# Vertex coordinate when writing a shader

Hello!

If i place a sphere, make it’s R=10 and attach it to the node, which is then attached to the root node, and then make node.setLocalTranslation(5,5,5), I would get a sphere, which center is shifted 5 units in XYZ direction. Something like this:

[java]Sphere s = new Sphere(32,32,10);

Geometry g = new Geometry(“sphere”, s);

Node sphereNode = new Node();

sphereNode.attachChild(g);

rootNode.attachChild(sphereNode);

sphereNode.SelLocalTranclation(5,5,5);[/java]

Let’s assume that camera is at (0,0,0) and this position is defined by camPos variable, which is then passed to the shader. Now in the shader I need to make a ray from camera to the sphere vertex.

http://i.imgur.com/roUHR.png

Will this code below be correct?

[java]attribute vec4 inPosition;

uniform m_camPos

void main(void) {

vec3 vertexPos = vec3(g_WorldMatrix * inPosition) + m_camPos;

}[/java]

Will this code output, for example, vertexPos=(5,15,5) for the most upper vertex of the sphere?

It looks correct to me but if you want a ray from the camera to the fragment, you’d better compute its position in view space.

no need to send the camera position and just do this in the shader :

``` vec3 vertexPos = vec3(g_WorldViewMatrix * inPosition); ```

edit : not completely sure taht the vec3(vec4) constructor exists so you may have to do this

``` vec3 vertexPos = vec4(g_WorldViewMatrix * inPosition).xyz; ```

1 Like
@nehon said:
vec3 vertexPos = vec3(g_WorldViewMatrix * inPosition);

Oh thanks, using g_WorldViewMatrix works good!

@nehon said:
not completely sure taht the vec3(vec4) constructor exists...

It works ok, just takes the first 3 parameters, I read it from here :)

good to know

Also make sure that it works on every platform, iOS’s GLSL compiler is sometime picky with this kind of things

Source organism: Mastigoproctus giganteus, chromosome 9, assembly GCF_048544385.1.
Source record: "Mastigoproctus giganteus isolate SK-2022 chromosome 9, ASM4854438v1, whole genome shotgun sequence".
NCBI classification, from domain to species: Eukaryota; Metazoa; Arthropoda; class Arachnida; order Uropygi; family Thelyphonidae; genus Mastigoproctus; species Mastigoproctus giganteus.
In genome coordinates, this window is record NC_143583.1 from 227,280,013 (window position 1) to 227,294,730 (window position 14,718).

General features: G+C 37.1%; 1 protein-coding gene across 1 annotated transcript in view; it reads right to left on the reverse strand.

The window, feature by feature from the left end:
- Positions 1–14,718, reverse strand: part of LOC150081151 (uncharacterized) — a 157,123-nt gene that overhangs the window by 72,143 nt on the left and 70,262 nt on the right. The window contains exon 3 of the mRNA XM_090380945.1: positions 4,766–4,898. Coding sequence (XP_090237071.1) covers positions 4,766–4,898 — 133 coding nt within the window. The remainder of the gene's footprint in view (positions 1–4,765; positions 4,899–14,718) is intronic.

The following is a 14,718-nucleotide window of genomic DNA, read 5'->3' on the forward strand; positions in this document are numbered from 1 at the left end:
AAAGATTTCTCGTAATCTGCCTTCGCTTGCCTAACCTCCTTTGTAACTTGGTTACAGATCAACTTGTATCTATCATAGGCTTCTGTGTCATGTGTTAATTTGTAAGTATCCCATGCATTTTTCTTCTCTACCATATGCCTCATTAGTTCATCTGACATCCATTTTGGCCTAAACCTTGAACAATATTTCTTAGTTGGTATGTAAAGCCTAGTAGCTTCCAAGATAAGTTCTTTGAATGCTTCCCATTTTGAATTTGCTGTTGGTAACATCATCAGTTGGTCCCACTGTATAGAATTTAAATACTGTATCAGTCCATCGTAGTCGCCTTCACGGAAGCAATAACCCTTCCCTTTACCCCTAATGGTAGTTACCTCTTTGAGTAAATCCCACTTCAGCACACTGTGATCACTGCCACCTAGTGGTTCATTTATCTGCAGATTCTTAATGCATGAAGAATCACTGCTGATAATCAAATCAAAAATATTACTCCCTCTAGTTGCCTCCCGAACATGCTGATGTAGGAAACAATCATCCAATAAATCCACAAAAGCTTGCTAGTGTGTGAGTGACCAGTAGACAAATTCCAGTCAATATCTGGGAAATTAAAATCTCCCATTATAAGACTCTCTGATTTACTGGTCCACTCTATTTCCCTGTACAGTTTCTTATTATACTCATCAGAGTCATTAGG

@nehon said:
good to know ;)
Also make sure that it works on every platform, iOS's GLSL compiler is sometime picky with this kind of things

umm.. ok, Windows and Mac will be tested today for sure :)
@nehon said:
iOS's GLSL compiler is sometime picky with this kind of things

iOS?? oO I am spending sleepless nights working on cross-compiling jME3 to iOS and you got it working already???? WTF!!
:D j/k I guess he means the Apple OpenGL stack here.. Which is really *very* picky as they try to make "OpenGL on Mac" work the same regardless of graphics card, hence they are basically working around multiple cards bugs I guess.. Good thing about that is that running a shader on mac is as good as running about every compliance check there is on it ;)

Hehe a mac with a amd card would result in a kinda fireproof checking then XD

@normen said:
iOS?? oO I am spending sleepless nights working on cross-compiling jME3 to iOS and you got it working already???? WTF!!
:D j/k I guess he means the Apple OpenGL stack here.. Which is really *very* picky as they try to make "OpenGL on Mac" work the same regardless of graphics card, hence they are basically working around multiple cards bugs I guess.. Good thing about that is that running a shader on mac is as good as running about every compliance check there is on it ;)

lol yeah i meant the OS thingy running on mac thingy computers... eheheh ... but you got it right ;)
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Fanboy.... ;)